The Middle East and Africa (MEA) region is expected to see over 100 million more air travellers this year compared to 2021, as global business and leisure travel has returned and surpassed pre-pandemic levels, according to a new report released by Mastercard Economics Institute. 

The study, which looked at aggregated and anonymised flight booking data between January 1 and March 31, 2022, found that demand for travel is back after a turbulent two years. Business flight bookings have exceeded pre-pandemic levels for the first time, while leisure travel continued to exceed 2019 performance. 

As of the end of April, overall flight bookings were 25 percent above the levels seen prior to the COVID-19 outbreak in 2019. If flight booking trends continue at their current pace, around 1.5 billion more people globally will fly in 2022 compared to the previous year, according to the report.  

The Middle East and Africa region is likely to record 115 million more passengers this year, while Europe is forecast to log close to 550 million more flights. 

Latin America and the Caribbean is expected to post an increase of 120 million flights compared to the previous year, while Asia Pacific and North America could see an additional 430 million and 365 million passengers, respectively. 

“The desire to travel is strong and consumer and business demand for air travel, measured by flight bookings, accelerated meaningfully in early 2022,” Mastercard’s report said.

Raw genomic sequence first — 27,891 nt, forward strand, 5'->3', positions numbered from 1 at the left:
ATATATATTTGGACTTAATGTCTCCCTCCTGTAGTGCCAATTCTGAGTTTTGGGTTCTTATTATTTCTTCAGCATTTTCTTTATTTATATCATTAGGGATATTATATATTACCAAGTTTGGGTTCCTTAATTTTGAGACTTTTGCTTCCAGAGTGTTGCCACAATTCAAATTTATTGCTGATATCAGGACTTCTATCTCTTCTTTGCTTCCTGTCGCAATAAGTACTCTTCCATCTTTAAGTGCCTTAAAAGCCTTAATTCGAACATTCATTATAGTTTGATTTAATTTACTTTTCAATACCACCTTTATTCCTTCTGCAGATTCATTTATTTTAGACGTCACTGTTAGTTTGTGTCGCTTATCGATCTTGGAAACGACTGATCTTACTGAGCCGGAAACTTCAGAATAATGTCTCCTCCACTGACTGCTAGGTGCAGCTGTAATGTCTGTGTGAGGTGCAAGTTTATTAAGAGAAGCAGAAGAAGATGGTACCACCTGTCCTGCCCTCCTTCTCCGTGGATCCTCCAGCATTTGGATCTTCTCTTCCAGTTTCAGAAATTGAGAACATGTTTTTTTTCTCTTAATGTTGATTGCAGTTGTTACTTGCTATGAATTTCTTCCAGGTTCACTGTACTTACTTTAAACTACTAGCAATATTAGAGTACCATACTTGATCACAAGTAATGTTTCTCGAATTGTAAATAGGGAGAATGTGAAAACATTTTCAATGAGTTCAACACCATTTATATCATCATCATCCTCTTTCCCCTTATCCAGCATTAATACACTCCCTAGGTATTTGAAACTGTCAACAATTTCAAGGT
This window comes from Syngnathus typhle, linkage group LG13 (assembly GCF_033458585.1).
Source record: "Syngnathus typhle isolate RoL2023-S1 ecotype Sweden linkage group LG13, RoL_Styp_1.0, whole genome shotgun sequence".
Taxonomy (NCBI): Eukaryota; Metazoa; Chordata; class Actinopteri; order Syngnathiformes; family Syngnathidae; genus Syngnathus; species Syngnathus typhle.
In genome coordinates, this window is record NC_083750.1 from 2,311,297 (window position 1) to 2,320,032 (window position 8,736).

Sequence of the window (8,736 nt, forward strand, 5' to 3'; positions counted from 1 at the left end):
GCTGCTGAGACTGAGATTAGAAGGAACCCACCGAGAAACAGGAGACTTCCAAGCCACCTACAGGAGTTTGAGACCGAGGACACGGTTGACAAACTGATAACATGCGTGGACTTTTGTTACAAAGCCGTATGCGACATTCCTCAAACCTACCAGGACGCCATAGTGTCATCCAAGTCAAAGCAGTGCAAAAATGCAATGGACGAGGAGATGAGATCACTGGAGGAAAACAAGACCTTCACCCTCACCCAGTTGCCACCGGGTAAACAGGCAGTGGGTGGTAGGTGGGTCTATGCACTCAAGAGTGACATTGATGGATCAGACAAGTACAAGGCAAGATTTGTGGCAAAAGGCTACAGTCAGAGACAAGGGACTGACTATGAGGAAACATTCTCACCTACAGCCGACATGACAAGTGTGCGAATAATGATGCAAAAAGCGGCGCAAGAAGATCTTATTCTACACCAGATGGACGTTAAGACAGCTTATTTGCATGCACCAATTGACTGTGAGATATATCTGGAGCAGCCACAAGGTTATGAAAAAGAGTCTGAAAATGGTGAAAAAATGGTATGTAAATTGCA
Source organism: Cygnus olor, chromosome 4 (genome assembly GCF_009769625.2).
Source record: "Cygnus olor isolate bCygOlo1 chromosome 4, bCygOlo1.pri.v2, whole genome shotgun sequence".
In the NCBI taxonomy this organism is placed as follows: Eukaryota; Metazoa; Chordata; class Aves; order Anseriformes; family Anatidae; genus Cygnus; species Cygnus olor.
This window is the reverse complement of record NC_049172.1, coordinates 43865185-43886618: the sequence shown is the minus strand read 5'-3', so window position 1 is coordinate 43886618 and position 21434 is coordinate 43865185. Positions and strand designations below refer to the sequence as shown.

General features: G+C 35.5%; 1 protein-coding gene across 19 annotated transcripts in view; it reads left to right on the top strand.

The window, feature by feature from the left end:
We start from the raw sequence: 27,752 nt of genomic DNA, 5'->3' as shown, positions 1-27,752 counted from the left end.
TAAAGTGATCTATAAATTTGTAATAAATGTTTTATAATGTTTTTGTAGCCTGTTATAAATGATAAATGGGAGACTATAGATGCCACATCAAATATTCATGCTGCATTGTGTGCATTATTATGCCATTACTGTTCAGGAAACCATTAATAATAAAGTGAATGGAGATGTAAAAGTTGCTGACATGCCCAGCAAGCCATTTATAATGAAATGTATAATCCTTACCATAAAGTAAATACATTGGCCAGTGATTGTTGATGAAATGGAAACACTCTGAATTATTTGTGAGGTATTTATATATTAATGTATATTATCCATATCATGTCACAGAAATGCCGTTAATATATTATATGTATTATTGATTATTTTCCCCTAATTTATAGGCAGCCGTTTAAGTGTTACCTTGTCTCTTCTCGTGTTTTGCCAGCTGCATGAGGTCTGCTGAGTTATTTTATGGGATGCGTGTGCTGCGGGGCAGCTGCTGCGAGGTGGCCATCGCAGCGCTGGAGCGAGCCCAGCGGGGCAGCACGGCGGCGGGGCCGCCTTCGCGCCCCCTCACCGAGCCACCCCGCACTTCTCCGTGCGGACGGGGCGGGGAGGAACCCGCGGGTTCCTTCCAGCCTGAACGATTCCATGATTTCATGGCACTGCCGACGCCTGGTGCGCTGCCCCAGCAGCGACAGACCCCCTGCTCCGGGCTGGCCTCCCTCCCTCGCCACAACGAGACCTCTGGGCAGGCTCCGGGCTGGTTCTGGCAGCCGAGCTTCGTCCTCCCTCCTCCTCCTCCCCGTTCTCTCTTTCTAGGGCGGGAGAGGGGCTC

Over the next three months, roughly 21 percent of consumers are expected to book domestic flights, while 12 percent are likely to spend their money on international travel, according to Mastercard’s related study that polled 2,250 consumers across 13 markets. 

The same study also found that more than half (54 percent) of respondents look forward to making big “make-up” trips after two years of little to no travel due to the pandemic. 

Factors driving demand 

Air travel demand has been driven by the recovery in the labour market, as well as by pandemic-fuelled excess savings and growth in asset prices, such as residential property. 

“Strong recent hiring has meant that many people who faced unemployment in 2020 now have jobs, and the recovery is still underway. This translates to more people who can purchase plane tickets and have the budget for other discretionary spending,” Mastercard’s new report said. 

“More employed people also means greater potential to travel for business for the first time in two years.”
Consumers have also become financially better off, particularly those who have settled their borrowings and other liabilities over the last two years. 

“Higher-income consumers – those (more likely) to be traveling for leisure – are in a solid financial position driven by pandemic-fuelled excess savings and the rise in asset prices such as housing.”

(Reporting by Cleofe Maceda; editing by Brinda Darasha)